My parents were worried for me by the end of tenth grade, mostly because I stopped smiling despite being comfortable and well-fed. What they didn't know was that I stopped smiling because I was kept from the one thing that makes me really excited, which is women. When I lost the weight very quickly due to a sudden taste for ecstasy and cocaine, I doubled the pace I lost it with my first act of willpower: to develop a couple of very handy eating disorders. Beating gluttony might have been a good sign if it hadn't been for the reason I did it. I found that I was ready to forego even food itself if losing food meant I could land a lover. I was capable of saying no, not due to any sense of moderation or concern for my health, but out of total disregard for anything but romance. And this is before I was sent off to California to go to college. And although this might be another story worth telling, I'll simply say that things did not turn out well.
The central point of all of this is that now, after years of having gotten help from religion and philosophy and suffering itself (which is the most thorough of all teachers), I've finally gotten to the point where I feel I can control myself around anything but women. The moral lessons I was given as a child did pay off -- by making me painfully aware that everything resulting from my stupidity was my own fault, and giving me directions to the path I could have followed but left behind. But they were only moral lessons. And now as I'm getting ready to homeschool my own child, I realize that the primary duty of any parent, homeschooled or otherwise, isn't to make his kid an academic genius. It is to help a kid overcome himself.
And I'm reminded of those passages of Seneca's -- that wise, failed old man of a philosopher -- where he talked about all the things he wanted to do to make himself a free man, but never really could. His student Nero knew Seneca couldn't do it; and Nero mocked him relentlessly for being a "textbook teacher" right before forcing him to commit suicide. But Seneca always dreamed about being a free man -- not free in the worldly sense, but in the spiritual one. The kind of man who can do what he knows he ought to and not necessarily what's easier.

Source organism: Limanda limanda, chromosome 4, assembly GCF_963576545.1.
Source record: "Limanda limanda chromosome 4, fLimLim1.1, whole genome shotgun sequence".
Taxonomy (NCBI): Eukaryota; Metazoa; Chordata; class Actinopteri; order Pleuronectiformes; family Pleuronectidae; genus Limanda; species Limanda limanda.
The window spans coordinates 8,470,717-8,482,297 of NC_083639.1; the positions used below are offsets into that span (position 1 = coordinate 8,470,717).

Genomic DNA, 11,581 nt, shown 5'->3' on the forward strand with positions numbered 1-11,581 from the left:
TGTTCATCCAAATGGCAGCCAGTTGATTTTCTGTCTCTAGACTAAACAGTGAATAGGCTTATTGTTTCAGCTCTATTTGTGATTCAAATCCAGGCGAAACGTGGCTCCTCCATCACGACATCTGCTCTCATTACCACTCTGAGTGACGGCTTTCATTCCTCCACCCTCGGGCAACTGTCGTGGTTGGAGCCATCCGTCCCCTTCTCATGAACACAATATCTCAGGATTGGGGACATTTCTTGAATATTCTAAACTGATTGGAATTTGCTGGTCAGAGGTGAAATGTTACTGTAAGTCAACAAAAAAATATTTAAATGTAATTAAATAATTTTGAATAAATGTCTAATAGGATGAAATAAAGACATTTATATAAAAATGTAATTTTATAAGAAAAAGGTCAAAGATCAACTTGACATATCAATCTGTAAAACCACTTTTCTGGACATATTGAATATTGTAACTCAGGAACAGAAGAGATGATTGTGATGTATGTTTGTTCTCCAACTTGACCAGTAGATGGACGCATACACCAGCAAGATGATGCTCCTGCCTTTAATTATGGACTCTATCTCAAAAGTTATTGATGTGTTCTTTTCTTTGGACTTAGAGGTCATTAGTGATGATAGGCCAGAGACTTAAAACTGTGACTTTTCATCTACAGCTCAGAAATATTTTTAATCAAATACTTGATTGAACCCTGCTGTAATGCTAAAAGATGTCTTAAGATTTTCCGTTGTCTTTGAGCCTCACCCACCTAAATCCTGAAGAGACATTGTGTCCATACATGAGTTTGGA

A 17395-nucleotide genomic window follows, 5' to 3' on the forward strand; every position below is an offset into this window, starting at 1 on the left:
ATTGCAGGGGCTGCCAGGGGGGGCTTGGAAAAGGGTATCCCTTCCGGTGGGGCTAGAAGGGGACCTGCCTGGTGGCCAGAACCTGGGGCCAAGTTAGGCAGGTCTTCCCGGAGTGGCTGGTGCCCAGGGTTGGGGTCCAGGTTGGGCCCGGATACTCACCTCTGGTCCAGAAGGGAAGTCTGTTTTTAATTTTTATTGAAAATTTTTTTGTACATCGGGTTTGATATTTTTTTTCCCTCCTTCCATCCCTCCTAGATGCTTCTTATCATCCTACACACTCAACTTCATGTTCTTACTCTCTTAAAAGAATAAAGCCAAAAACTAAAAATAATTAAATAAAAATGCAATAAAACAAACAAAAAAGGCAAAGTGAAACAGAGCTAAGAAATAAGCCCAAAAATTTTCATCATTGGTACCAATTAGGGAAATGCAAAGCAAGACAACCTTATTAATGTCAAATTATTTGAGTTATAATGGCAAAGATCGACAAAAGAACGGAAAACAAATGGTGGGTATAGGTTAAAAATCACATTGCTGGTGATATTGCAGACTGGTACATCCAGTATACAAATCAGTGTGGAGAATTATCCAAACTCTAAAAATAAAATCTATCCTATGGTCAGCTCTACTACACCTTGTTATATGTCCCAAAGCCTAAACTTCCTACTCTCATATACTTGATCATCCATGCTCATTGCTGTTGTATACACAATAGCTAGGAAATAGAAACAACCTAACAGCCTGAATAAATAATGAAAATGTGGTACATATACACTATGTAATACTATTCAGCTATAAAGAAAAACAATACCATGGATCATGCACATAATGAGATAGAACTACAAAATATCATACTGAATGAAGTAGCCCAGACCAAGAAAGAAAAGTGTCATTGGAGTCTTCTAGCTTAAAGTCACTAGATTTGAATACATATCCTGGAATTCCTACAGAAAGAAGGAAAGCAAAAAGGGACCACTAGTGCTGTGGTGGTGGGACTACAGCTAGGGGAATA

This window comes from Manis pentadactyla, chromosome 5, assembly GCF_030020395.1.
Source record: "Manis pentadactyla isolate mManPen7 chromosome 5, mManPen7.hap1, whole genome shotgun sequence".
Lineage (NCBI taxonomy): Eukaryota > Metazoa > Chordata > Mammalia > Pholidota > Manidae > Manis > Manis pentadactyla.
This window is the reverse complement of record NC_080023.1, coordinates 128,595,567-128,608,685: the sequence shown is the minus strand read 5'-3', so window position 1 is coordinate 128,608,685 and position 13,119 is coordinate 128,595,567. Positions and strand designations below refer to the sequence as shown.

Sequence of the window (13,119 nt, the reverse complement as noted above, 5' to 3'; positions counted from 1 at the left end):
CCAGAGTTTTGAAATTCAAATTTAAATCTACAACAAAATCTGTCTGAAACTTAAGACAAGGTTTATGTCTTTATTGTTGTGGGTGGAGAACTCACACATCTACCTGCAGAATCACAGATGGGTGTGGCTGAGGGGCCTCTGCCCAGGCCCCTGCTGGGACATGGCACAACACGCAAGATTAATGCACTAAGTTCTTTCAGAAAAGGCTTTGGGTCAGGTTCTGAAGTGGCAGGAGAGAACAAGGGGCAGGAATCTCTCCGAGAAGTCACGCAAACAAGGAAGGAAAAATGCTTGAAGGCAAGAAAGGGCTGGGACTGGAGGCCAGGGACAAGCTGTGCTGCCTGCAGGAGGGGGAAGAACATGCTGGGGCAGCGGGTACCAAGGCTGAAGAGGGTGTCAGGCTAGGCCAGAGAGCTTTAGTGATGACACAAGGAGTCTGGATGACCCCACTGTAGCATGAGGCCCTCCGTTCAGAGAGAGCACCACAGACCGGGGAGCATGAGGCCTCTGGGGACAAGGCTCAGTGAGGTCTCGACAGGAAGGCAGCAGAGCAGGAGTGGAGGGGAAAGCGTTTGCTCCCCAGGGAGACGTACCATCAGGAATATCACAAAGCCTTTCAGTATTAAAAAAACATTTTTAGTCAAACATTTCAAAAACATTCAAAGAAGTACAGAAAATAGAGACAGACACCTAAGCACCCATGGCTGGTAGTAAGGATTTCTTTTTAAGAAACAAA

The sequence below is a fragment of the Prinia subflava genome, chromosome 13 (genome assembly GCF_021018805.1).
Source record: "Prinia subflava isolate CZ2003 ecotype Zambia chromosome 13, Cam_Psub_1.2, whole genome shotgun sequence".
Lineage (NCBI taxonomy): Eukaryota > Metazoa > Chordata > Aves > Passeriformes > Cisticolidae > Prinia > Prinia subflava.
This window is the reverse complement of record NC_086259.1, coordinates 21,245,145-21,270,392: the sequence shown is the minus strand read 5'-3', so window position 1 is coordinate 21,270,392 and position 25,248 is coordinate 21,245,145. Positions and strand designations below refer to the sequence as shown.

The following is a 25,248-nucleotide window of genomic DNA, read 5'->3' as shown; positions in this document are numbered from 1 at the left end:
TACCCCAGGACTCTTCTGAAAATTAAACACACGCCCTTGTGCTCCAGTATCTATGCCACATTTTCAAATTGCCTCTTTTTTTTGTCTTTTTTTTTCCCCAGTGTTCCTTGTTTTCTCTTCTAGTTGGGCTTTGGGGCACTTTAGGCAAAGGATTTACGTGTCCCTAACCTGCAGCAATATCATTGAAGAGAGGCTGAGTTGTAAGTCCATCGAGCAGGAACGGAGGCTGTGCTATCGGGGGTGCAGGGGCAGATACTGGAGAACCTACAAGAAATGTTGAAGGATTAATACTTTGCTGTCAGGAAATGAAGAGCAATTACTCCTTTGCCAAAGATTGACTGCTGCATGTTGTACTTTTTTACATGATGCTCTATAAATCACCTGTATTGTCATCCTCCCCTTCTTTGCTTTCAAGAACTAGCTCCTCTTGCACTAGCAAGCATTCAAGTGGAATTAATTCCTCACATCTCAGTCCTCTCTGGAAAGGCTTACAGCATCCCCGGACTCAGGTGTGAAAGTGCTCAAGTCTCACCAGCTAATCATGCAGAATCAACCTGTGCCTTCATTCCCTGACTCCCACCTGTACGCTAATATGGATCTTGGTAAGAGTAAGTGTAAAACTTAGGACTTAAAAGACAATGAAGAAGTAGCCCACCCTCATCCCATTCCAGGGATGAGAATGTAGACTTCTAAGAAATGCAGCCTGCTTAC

Seneca was a failure in a certain sense because he was a Stoic living a life of prestige and luxury, a hypocrisy which haunted him until the day he died. And I think about the stoic lifestyle, of sleeping on hard beds and eating nasty food and going jacketless in the cold, and how everyone mocked it for being unnecessary, and miserable and boring. But what good is pleasure if you're incapable of managing it? Who wants to live in the fear of pain and poverty and loss, when he can train himself to be ready for anything -- that he can endure anything? These are the questions that men should not only be asking themselves, but the questions parents should be asking their children.
To develop a good will should be the purpose of education -- just as important as knowing history or how to write. And so we'll learn our Seneca and Montaigne and Samuel Johnson -- the men who teach us how we ought to live; and we'll learn to love the men like Benjamin Franklin who actually lived it. But then we'll learn that we're capable of actually living it too; even if it means fighting against an onslaught of comfort. We'll train our children to overcome themselves physically, so that they can learn to possess themselves soulfully.